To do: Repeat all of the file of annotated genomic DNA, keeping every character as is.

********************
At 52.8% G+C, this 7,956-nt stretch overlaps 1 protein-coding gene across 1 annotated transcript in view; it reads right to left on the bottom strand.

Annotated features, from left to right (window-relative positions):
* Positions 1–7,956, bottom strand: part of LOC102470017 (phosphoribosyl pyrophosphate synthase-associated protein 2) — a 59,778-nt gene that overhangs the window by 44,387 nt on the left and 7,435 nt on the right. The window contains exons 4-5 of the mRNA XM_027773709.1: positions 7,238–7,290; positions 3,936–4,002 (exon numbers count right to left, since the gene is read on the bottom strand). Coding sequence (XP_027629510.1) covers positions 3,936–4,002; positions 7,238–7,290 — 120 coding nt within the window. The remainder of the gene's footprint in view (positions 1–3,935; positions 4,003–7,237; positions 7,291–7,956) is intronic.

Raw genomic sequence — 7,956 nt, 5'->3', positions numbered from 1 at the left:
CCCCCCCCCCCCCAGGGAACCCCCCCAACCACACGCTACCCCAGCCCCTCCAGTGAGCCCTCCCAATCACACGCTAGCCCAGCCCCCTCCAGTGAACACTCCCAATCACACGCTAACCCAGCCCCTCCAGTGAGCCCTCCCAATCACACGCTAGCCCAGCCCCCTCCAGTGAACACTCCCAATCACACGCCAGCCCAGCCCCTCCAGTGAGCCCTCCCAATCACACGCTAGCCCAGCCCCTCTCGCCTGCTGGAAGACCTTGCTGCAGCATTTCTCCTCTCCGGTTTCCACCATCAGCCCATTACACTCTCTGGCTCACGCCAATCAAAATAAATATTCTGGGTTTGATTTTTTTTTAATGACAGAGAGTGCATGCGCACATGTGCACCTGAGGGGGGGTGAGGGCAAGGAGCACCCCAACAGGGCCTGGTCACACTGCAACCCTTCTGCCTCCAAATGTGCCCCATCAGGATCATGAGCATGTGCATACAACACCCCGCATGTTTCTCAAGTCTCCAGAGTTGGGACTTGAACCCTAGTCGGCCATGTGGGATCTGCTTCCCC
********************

At 52.8% G+C, this 7,956-nt stretch overlaps 1 protein-coding gene across 1 annotated transcript in view; it reads right to left on the bottom strand.

Annotated features, from left to right (window-relative positions):
* Positions 1–7,956, bottom strand: part of LOC102470017 (phosphoribosyl pyrophosphate synthase-associated protein 2) — a 59,778-nt gene that overhangs the window by 44,387 nt on the left and 7,435 nt on the right. The window contains exons 4-5 of the mRNA XM_027773709.1: positions 7,238–7,290; positions 3,936–4,002 (exon numbers count right to left, since the gene is read on the bottom strand). Coding sequence (XP_027629510.1) covers positions 3,936–4,002; positions 7,238–7,290 — 120 coding nt within the window. The remainder of the gene's footprint in view (positions 1–3,935; positions 4,003–7,237; positions 7,291–7,956) is intronic.

Raw genomic sequence — 7,956 nt, 5'->3', positions numbered from 1 at the left:
CCCCCCCCCCCCCAGGGAACCCCCCCAACCACACGCTACCCCAGCCCCTCCAGTGAGCCCTCCCAATCACACGCTAGCCCAGCCCCCTCCAGTGAACACTCCCAATCACACGCTAACCCAGCCCCTCCAGTGAGCCCTCCCAATCACACGCTAGCCCAGCCCCCTCCAGTGAACACTCCCAATCACACGCCAGCCCAGCCCCTCCAGTGAGCCCTCCCAATCACACGCTAGCCCAGCCCCTCTCGCCTGCTGGAAGACCTTGCTGCAGCATTTCTCCTCTCCGGTTTCCACCATCAGCCCATTACACTCTCTGGCTCACGCCAATCAAAATAAATATTCTGGGTTTGATTTTTTTTTAATGACAGAGAGTGCATGCGCACATGTGCACCTGAGGGGGGGTGAGGGCAAGGAGCACCCCAACAGGGCCTGGTCACACTGCAACCCTTCTGCCTCCAAATGTGCCCCATCAGGATCATGAGCATGTGCATACAACACCCCGCATGTTTCTCAAGTCTCCAGAGTTGGGACTTGAACCCTAGTCGGCCATGTGGGATCTGCTTCCCC